Journal of Allergy and Clinical Immunology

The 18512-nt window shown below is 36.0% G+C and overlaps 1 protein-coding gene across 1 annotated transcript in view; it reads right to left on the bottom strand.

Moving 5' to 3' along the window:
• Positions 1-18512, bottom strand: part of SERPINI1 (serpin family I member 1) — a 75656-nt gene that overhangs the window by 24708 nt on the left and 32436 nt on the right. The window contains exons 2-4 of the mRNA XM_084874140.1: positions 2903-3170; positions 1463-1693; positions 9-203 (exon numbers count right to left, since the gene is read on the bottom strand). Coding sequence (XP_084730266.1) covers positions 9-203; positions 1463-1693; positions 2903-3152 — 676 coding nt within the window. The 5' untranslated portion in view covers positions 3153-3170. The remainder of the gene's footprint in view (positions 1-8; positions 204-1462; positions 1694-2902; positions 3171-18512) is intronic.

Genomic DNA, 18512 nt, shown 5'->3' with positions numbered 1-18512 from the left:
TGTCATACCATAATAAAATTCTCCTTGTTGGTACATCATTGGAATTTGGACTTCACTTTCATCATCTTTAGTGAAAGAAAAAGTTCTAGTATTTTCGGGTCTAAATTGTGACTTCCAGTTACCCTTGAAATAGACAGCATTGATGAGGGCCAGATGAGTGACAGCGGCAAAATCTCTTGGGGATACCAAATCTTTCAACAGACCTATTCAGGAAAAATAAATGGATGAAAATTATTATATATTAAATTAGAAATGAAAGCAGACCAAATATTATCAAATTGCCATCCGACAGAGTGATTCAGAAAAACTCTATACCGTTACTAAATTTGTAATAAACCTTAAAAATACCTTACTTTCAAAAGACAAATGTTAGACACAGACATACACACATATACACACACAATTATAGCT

Conventional immunotherapy for peanut allergy using crude peanut extracts is not recommended because of the unacceptably high risk of anaphylaxis. Allergen-specific immunotherapy is not currently undertaken for peanut allergy.,The objective of this study was to develop a novel peanut-human fusion protein to block peanut-induced anaphylaxis.,We genetically designed and expressed a novel plant-human fusion protein composed of the major peanut allergen Ara h 2 and human IgG Fc1. We tested the Ara h 2-Fc fusion protein (AHG2)’s function in purified human basophils. Transgenic mice expressing human FcRI and a murine peanut allergy model were used.,AHG2 inhibited histamine release induced by whole peanut extract (WPE) from basophils of patients with peanut allergy, whereas the fusion protein itself did not induce mediator release. AHG2 inhibited the WPE-induced, peanut-specific, IgE-mediated passive cutaneous anaphylaxis in hFcRI transgenic mice. AHG2 also significantly inhibited acute anaphylactic reactivity, including the prototypical decrease in body temperature in WPE-sensitized mice challenged with crude peanut extract. Histologic evaluation of the airways showed that AHG2 decreased peanut-induced inflammation, whereas the fusion protein itself did not induce airway inflammation in peanut-sensitized mice. AHG2 did not exert an inhibitory effect in mice lacking FcRII.,AHG2 inhibited peanut-specific IgE-mediated allergic reactions in vitro and in vivo. Linking specific peanut allergen to Fc can provide a new approach for the allergen immunotherapy of peanut allergy.